There was no official confirmation of the reports, but Ankara is unlikely to make any U-turn in its relations with Armenia before Yerevan takes more steps.
Armenian efforts to get international recognition for the alleged genocide is only one of the obstacles to the normalization of relations between Turkey and Armenia. Turkey closed its border gate with land-locked Armenia and severed its diplomatic ties more than a decade ago and says ties will not be normalized unless Yerevan stops supporting efforts aimed at international recognition of the alleged genocide; ends its occupation of the Azeri territory of Nagorno-Karabakh and revises its Constitution to take out provisions that include territorial claims from Turkey.
Armenian observers commented that lack of a reference to the alleged genocide in the draft budget did not automatically mean that Armenia was calling off its efforts to get the alleged genocide recognized, according to Arminfo.
They said Yerevan had already stated clearly enough that recognition of the alleged genocide was a priority and that a reference to "security of the country" in the 2005 draft budget was linked to the alleged genocide. Yerevan is unlikely to renounce genocide allegations in the short term they also said.
A 1991 Declaration of Independence also includes a reference to the alleged genocide.
Azeri newspapers said Turkish and Armenian diplomats were to meet in Istanbul next week, adding that the meeting was to include the normalization of diplomatic ties between the two countries and Yerevan's policy concerning the alleged genocide.
[Zinda: To read Aztag's Khatchig Mouradian's interview with Ms. Thea Halo, author of the best selling Not Even My Name, click here.]
This is in response to Mr. Johny Messo's article that appeared in the last issue of Zinda (# 40) on November 2, 2004.
Mr. Messo starts his article by misleading the readers and following a typical practice by every person that defends a certain ideology and agenda. He quotes this author and states: “Why would an Assyrian professor … respond to what an Assyrian nationalist would say?”
I need to clarify that Mr. Messo is playing with words here and presenting this author's quote in a way that altered the entire meaning of the premise. The full sentence that I wrote stated: "Why would an Assyrian professor reappear only to respond to what an Assyrian nationalist would say in these troubled times and when Assyrians are trying to unite?"
Would Mr. Messo kindly answer these questions: Where was Prof. Joseph for the last few years? Why didn't he criticize for example Habib Hannonah's "The Church of the East in the Nineveh Plain" and his description of the towns and villages of Telkaif, Alqosh, Karamleh, Bartella, Baghdeda, etc? Why didn't he evaluate Yousif Hurmiz Jammo's, "The Remains of Nineveh or the History of Telkaif" regarding the Assyrian heritage of this Christian village of north of Iraq? None of the two north of Iraq natives entertained even remotely the so-called Aramean ethnic connection of these historic villages. Was Prof. Joseph objective while ignoring these accounts for example? Still, it was not surprising to see Mr. Messo run to defend Prof. Joseph, who in the past has strongly defended the Aramean existence and survival in his writings.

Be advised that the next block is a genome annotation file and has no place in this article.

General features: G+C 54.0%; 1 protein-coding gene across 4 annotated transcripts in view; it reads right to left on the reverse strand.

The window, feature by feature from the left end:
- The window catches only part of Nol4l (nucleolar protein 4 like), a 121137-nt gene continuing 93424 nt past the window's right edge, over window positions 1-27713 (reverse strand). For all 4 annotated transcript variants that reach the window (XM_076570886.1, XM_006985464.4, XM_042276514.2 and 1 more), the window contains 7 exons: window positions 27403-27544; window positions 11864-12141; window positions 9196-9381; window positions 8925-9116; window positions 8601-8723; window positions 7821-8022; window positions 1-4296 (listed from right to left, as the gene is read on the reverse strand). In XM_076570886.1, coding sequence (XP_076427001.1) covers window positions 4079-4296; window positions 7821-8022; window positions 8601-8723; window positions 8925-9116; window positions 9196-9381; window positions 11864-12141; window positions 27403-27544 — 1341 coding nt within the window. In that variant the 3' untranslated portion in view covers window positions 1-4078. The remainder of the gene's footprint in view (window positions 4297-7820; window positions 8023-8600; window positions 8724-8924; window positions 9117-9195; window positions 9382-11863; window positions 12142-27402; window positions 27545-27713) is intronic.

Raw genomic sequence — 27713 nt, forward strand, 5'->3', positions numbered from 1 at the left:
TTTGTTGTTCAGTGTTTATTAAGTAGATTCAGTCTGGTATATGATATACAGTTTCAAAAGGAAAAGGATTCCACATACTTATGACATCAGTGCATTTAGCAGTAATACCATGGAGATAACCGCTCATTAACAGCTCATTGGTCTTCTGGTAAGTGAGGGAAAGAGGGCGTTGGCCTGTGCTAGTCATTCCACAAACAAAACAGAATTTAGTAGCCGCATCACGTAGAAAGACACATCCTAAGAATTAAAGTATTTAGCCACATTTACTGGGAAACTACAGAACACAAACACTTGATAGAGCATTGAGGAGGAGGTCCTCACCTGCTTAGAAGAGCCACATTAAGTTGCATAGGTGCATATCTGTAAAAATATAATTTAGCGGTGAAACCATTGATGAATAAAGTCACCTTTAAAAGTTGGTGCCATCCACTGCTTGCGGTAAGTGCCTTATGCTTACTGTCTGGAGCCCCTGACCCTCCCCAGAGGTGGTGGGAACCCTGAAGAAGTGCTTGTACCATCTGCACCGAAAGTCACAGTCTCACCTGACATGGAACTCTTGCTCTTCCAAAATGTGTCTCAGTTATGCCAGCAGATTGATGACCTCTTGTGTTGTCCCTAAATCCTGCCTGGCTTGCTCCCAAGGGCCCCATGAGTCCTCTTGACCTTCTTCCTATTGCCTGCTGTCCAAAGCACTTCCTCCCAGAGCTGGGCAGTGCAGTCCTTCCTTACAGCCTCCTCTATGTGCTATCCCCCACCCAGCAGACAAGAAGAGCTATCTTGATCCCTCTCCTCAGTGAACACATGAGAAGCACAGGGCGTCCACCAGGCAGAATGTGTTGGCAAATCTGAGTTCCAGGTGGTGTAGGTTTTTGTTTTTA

Mr. Messo presented Prof Joseph as someone who saw himself as: 'morally obliged to reprove the biased methods of Mr. Aprim, who profiles himself as a “nationalist” as well as an “author and historian,…'". I need to emphasize here that in no time I have ever referred to myself as an author or historian. I have many personal disagreements with many of the Assyrian web masters who take my articles and add these titles to my name. I have quarreled several times with these web masters and asked them to remove these titles; however, they have repeatedly responded that they feel that my many articles justify adding those titles to my name. I gave up after many attempts. Mr. Messo is more than welcome to contact both web masters at www.atour.com and www.nineveh.com for confirmation.
Why is Character Important?
Why do people resort to certain ways of responding to certain individuals in regards to certain matters? To me personally, it is a matter of character. Sometimes we must understand a person and his/her background in order to have a better picture of why that person does what he/she does or say. Reality is that history is one of those subjects seldom argued for the sake of history because it is often strongly politicized. Mr. Messo, is a self-acclaimed Aramean and a well-known Assyrian antagonist according to many Assyrians I have contacted in the Netherlands. This explains his defense of Prof. Joseph.
Picking and Choosing
It is funny that when a scholar picks and chooses his references, he is referred to as objective; meanwhile, when an Assyrian nationalist or activist does that he is accused of being biased and selective. Why is Mr. Messo undermining the work of an Assyriologist like Prof. Simo Parpola? What motivates Mr. Messo to cite a lawyer like Francis Sarguis in judging historical matters argued by an Assyriologist? What are Francis Sarguis' academic credentials in the studies of history to be cited or used in order to evaluate Prof. Parpola? If Mr. Sarguis believes that Prof. Parpola is raising eyebrows in the academic world, one can clearly see how Prof. Joseph has raised more of the same.